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Publication Title

Washington University Journal of Law & Policy

Abstract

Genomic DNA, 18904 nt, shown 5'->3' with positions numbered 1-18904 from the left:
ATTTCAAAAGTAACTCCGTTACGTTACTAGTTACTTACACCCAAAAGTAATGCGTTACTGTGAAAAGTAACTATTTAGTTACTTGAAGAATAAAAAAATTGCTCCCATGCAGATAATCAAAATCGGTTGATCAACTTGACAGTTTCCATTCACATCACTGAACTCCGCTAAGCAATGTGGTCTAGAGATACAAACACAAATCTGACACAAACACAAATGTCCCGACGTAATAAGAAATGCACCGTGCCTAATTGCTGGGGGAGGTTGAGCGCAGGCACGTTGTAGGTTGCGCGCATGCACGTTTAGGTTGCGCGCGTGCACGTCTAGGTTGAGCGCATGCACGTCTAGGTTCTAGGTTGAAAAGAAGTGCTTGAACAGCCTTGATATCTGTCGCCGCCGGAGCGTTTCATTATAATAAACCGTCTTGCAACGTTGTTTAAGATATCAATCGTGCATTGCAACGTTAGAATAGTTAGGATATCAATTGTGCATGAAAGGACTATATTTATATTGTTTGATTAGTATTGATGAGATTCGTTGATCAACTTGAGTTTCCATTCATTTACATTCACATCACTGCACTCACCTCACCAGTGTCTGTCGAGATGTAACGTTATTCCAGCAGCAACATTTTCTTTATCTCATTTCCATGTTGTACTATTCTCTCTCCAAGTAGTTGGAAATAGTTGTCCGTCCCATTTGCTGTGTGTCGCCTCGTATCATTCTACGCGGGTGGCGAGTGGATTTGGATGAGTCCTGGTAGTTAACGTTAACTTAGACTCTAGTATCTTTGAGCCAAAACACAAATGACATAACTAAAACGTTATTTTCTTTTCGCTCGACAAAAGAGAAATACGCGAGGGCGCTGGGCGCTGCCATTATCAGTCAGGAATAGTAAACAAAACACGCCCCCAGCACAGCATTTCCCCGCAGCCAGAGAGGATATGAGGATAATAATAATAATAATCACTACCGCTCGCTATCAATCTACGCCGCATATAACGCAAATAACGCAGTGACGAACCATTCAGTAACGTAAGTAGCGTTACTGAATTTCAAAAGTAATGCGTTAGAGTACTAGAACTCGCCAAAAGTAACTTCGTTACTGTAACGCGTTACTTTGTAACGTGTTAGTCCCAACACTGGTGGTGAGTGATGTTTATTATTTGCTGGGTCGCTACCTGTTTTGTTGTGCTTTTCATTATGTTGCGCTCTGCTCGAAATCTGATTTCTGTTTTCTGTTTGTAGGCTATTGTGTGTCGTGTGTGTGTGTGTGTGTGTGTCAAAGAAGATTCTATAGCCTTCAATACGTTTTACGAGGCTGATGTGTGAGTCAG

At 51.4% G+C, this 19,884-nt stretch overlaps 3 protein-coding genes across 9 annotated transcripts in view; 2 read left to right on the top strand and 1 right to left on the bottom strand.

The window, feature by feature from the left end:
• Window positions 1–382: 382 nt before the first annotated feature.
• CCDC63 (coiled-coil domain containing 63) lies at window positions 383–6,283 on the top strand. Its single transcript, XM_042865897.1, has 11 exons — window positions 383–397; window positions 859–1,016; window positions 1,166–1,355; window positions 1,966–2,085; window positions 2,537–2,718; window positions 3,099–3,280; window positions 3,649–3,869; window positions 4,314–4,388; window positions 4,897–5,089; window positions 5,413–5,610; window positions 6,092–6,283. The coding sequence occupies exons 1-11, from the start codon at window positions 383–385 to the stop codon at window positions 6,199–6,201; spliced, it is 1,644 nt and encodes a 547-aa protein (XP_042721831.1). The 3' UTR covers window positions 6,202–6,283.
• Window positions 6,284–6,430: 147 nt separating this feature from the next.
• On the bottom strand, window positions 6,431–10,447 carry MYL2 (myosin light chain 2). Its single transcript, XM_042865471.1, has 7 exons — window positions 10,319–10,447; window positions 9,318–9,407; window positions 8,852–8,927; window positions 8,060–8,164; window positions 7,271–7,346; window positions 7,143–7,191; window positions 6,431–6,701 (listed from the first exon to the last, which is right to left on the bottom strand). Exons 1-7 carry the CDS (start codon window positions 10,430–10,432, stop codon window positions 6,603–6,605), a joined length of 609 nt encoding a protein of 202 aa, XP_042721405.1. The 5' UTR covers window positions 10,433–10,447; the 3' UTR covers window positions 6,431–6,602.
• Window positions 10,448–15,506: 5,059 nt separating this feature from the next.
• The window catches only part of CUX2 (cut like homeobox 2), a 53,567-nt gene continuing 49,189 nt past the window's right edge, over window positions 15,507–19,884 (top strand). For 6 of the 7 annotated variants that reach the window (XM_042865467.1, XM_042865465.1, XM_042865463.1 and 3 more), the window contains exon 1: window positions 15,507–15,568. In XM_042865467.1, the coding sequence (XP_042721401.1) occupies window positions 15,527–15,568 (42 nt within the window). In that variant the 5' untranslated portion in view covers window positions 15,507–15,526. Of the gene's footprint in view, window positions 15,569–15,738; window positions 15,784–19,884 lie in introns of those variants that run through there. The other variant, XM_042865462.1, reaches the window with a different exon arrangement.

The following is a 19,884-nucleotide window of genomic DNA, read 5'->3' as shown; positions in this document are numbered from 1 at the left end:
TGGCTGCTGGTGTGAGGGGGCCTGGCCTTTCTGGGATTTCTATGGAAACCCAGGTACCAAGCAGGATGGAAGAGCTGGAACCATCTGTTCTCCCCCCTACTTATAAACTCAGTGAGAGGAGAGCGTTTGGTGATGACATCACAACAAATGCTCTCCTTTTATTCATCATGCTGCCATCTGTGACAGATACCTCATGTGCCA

In this Essay, I argue that the law of goods does not need change in many of its elements despite current technological change. Furthermore, I argue that it makes sense to treat copies of freestanding software as goods even if they are in electronic files. One body of law should govern transactions in hardware and software, including refrigerators, cars, personal computers and their operating systems, manufacturing and medical equipment, as well as freestanding software itself. These products are all properly classified as goods. For these products, Article 2 of the Uniform Commercial Code (U.C.C.) successfully addresses issues of contract formation, warranties, performance standards, and damages.

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